De oberseer sasses de marster some more, an’ den I sees de marster fairly loose his temper for de first time. He don’t say a word but he walks ober, grabs de oberseer by de shoulder, sets his boot right hard ‘ginst de seat of his pants an’ sen’s him, all drawed up, out in de yard on his face. He close up lak a umbrella for a minute den he pulls hisself all tergether an’ he limps out’n dat yard an’ we ain’t neber seed him no more.

No mam, dar wuzent no marryin’ on de plantation dem days, an’ as one ole ‘oman raised all of de chilluns me an’ my brother Johnnie ain’t neber knowed who our folkses wuz. Johnnie wuz a little feller when de war ended, but I wuz in most of de things dat happen on de plantation fer a good while.

One time dar, I done fergit de year, some white mens comes down de riber on a boat an’ dey comes inter de fiel’s an’ talks ter a gang of us an’ dey says dat our masters ain’t treatin’ us right. Dey tells us dat we orter be paid fer our wuck, an’ dat we hadn’t ort ter hab passes ter go anywhar. Dey also tells us dat we ort ter be allowed ter tote guns if we wants ’em. Dey says too dat sometime our marsters was gwine ter kill us all.

I laughs at ’em, but some of dem fool niggers listens ter ’em; an’ it ‘pears dat dese men gib de niggers some guns atter I left an’ promised ter bring ’em some more de nex’ week.

I fin’s out de nex’ day ’bout dis an’ I goes an’ tells de marster. He sorta laughs an’ scratches his head, ‘Dem niggers am headed fer trouble, Dave, ‘he says ter me, ‘an I wants yo’ ter help me.’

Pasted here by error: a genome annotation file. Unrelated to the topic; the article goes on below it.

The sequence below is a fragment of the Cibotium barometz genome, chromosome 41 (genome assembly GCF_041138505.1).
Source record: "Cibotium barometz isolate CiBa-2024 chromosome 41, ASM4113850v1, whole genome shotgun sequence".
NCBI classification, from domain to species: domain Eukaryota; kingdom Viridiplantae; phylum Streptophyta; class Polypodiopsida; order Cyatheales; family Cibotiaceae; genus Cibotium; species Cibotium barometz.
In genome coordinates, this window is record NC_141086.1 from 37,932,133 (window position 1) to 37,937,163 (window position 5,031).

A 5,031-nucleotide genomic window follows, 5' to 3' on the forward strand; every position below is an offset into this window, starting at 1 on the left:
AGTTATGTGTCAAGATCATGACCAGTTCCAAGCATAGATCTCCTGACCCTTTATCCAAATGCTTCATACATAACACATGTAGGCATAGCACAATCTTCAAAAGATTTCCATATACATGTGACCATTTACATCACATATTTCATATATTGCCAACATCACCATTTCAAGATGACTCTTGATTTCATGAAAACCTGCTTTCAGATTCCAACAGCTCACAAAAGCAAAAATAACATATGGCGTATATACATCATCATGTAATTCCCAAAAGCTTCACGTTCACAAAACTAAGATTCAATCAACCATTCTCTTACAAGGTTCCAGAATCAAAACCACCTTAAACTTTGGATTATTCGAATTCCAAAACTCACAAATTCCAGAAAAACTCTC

I says, ‘Yas sar, marster.’

An’ he goes on, ‘Yo’ fin’s out when de rest of de guns comes Dave, an’ let me know.’

When de men brings back de guns I tells de marster, an’ I also tells him dat dey wants ter hold er meetin’.

‘All right,’ he says an’ laughs, ‘dey can have de meetin’. Yo’ tell ’em, Dave, dat I said dat dey can meet on Chuesday night in de pack house.’

Chuesday ebenin’ he sen’s dem all off to de low groun’s but me, an’ he tells me ter nail up de shutters ter de pack house an’ ter nail ’em up good.

I does lak he tells me ter do an’ dat night de niggers marches in an’ sneaks dar guns in too. I is lyin’ up in de loft an’ I hyars dem say dat atter de meetin’ dey is gwine ter go up ter de big house an’ kill de whole fambly.

I gits out of de winder an’ I runs ter de house an tells de marster. Den me an’ him an’ de young marster goes out an’ quick as lightnin’, I slams de pack house door an’ I locks it. Den de marster yells at dem, ‘I’se got men an’ guns out hyar, he yells, ‘an’ if yo’ doan throw dem guns out of de hole up dar in de loft, an’ throw dem ebery one out I’se gwine ter stick fire ter dat pack house.’